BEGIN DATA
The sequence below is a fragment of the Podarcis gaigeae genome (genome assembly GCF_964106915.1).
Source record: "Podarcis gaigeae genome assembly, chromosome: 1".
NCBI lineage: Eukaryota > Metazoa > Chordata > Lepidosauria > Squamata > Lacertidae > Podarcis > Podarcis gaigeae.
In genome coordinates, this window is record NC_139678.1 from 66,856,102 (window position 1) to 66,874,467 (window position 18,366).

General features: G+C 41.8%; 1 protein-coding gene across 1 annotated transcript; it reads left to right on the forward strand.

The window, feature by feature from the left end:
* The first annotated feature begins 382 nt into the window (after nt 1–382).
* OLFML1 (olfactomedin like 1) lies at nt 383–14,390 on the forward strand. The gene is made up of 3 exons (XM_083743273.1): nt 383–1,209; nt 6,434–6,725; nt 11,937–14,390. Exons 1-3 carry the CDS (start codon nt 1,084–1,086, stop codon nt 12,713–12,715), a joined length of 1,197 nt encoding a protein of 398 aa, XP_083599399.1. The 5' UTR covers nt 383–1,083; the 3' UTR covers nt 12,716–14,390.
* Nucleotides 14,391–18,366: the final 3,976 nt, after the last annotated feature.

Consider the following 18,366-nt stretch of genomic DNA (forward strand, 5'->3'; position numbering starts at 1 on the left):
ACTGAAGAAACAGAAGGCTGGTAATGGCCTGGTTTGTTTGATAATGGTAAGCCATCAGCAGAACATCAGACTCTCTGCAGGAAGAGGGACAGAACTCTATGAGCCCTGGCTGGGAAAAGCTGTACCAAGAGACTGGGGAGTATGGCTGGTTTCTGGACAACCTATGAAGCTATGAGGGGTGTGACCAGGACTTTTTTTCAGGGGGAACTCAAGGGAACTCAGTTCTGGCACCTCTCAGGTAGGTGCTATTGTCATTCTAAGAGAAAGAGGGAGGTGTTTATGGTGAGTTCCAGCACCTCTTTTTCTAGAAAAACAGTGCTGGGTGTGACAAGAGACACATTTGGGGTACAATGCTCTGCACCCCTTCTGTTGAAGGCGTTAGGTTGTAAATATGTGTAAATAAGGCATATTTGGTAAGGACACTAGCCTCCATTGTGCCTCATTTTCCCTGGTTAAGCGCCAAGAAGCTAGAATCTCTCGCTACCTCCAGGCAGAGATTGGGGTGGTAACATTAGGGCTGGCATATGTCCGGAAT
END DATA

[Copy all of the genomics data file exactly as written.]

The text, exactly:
The sequence below is a fragment of the Podarcis gaigeae genome (genome assembly GCF_964106915.1).
Source record: "Podarcis gaigeae genome assembly, chromosome: 1".
NCBI lineage: Eukaryota > Metazoa > Chordata > Lepidosauria > Squamata > Lacertidae > Podarcis > Podarcis gaigeae.
In genome coordinates, this window is record NC_139678.1 from 66,856,102 (window position 1) to 66,874,467 (window position 18,366).

General features: G+C 41.8%; 1 protein-coding gene across 1 annotated transcript; it reads left to right on the forward strand.

The window, feature by feature from the left end:
* The first annotated feature begins 382 nt into the window (after nt 1–382).
* OLFML1 (olfactomedin like 1) lies at nt 383–14,390 on the forward strand. The gene is made up of 3 exons (XM_083743273.1): nt 383–1,209; nt 6,434–6,725; nt 11,937–14,390. Exons 1-3 carry the CDS (start codon nt 1,084–1,086, stop codon nt 12,713–12,715), a joined length of 1,197 nt encoding a protein of 398 aa, XP_083599399.1. The 5' UTR covers nt 383–1,083; the 3' UTR covers nt 12,716–14,390.
* Nucleotides 14,391–18,366: the final 3,976 nt, after the last annotated feature.

Consider the following 18,366-nt stretch of genomic DNA (forward strand, 5'->3'; position numbering starts at 1 on the left):
ACTGAAGAAACAGAAGGCTGGTAATGGCCTGGTTTGTTTGATAATGGTAAGCCATCAGCAGAACATCAGACTCTCTGCAGGAAGAGGGACAGAACTCTATGAGCCCTGGCTGGGAAAAGCTGTACCAAGAGACTGGGGAGTATGGCTGGTTTCTGGACAACCTATGAAGCTATGAGGGGTGTGACCAGGACTTTTTTTCAGGGGGAACTCAAGGGAACTCAGTTCTGGCACCTCTCAGGTAGGTGCTATTGTCATTCTAAGAGAAAGAGGGAGGTGTTTATGGTGAGTTCCAGCACCTCTTTTTCTAGAAAAACAGTGCTGGGTGTGACAAGAGACACATTTGGGGTACAATGCTCTGCACCCCTTCTGTTGAAGGCGTTAGGTTGTAAATATGTGTAAATAAGGCATATTTGGTAAGGACACTAGCCTCCATTGTGCCTCATTTTCCCTGGTTAAGCGCCAAGAAGCTAGAATCTCTCGCTACCTCCAGGCAGAGATTGGGGTGGTAACATTAGGGCTGGCATATGTCCGGAAT